This paper describes a rationale and methodology for the use of DC recording techniques to reveal patterns of cerebral functional specialization. Results from a number of recent experiments are described. In each of these studies 15 channels of DC potential were recorded from a widely spaced array of scalp-mounted Ag/AgCl electrodes. The duration of single trial recording was always 40 s although the paradigms involved continuous performance of a complex cognitive task. In this series of experiments we used the following tasks: both visually and aurally presented word target detection with classification on a semantic basis, recognition of 'famous' faces and discrimination of animal versus non-animal sounds. In each of these tasks the rate of presentation has been systematically varied to evaluate quantitative aspects of task demand. In general, the results from these studies demonstrate that DC recording does provide a method for assessing the degree of activation of different cortical regions at the same time. However, it appears that additional transformation of the data may be required to separate out a number of overlapping slow potentials to increase the sensitivity to more subtle aspects of the cognitive demand. Two different methods to perform the separation are described and applied.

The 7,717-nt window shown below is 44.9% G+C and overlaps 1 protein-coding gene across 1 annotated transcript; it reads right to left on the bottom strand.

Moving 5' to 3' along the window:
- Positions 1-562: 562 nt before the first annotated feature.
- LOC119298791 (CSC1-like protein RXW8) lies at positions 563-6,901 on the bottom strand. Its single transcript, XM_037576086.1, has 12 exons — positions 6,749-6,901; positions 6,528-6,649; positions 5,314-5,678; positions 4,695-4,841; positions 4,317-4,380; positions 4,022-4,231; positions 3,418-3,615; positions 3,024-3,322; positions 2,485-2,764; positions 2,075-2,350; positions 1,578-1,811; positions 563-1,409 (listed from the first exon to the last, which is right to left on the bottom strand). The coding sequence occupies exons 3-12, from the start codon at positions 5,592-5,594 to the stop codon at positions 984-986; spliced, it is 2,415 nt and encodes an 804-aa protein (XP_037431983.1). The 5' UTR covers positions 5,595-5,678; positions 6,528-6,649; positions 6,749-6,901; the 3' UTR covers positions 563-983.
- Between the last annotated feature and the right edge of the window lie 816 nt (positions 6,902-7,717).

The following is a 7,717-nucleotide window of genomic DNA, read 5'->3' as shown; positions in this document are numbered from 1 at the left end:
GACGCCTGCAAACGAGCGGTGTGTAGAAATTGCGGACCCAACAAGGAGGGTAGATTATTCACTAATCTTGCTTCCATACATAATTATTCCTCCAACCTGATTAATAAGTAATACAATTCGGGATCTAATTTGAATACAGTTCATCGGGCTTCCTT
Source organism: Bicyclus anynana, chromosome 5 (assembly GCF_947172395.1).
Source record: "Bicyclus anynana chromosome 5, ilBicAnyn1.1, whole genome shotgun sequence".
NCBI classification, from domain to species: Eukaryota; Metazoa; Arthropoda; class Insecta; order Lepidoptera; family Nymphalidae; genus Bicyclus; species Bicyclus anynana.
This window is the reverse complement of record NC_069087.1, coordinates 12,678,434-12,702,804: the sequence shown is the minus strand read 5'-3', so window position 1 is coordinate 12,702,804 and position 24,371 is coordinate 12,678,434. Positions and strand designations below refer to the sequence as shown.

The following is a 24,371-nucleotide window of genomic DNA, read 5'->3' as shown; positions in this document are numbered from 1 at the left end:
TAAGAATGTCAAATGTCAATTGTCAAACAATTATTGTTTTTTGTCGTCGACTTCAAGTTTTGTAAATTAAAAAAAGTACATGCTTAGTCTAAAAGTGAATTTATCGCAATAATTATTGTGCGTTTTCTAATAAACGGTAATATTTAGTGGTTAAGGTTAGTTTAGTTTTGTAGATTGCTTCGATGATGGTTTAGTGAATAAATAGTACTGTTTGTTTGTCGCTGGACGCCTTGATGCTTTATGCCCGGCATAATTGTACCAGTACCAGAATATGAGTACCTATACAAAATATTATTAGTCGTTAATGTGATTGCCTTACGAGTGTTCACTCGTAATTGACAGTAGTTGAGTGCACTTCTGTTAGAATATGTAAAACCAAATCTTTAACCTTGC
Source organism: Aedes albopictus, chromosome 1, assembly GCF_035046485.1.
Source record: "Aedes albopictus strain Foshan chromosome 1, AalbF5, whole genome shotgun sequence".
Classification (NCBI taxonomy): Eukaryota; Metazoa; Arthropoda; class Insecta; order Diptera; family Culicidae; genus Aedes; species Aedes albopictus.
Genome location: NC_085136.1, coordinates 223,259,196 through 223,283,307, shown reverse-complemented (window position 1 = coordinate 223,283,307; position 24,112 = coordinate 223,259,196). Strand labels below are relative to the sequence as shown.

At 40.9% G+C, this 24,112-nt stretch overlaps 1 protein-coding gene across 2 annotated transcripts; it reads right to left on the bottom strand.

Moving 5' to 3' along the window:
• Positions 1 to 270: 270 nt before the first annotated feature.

|Number of pages||10|
|Journal||Journal of Medical Engineering and Technology|
|Publication status||Published - 1995|
- DC Recording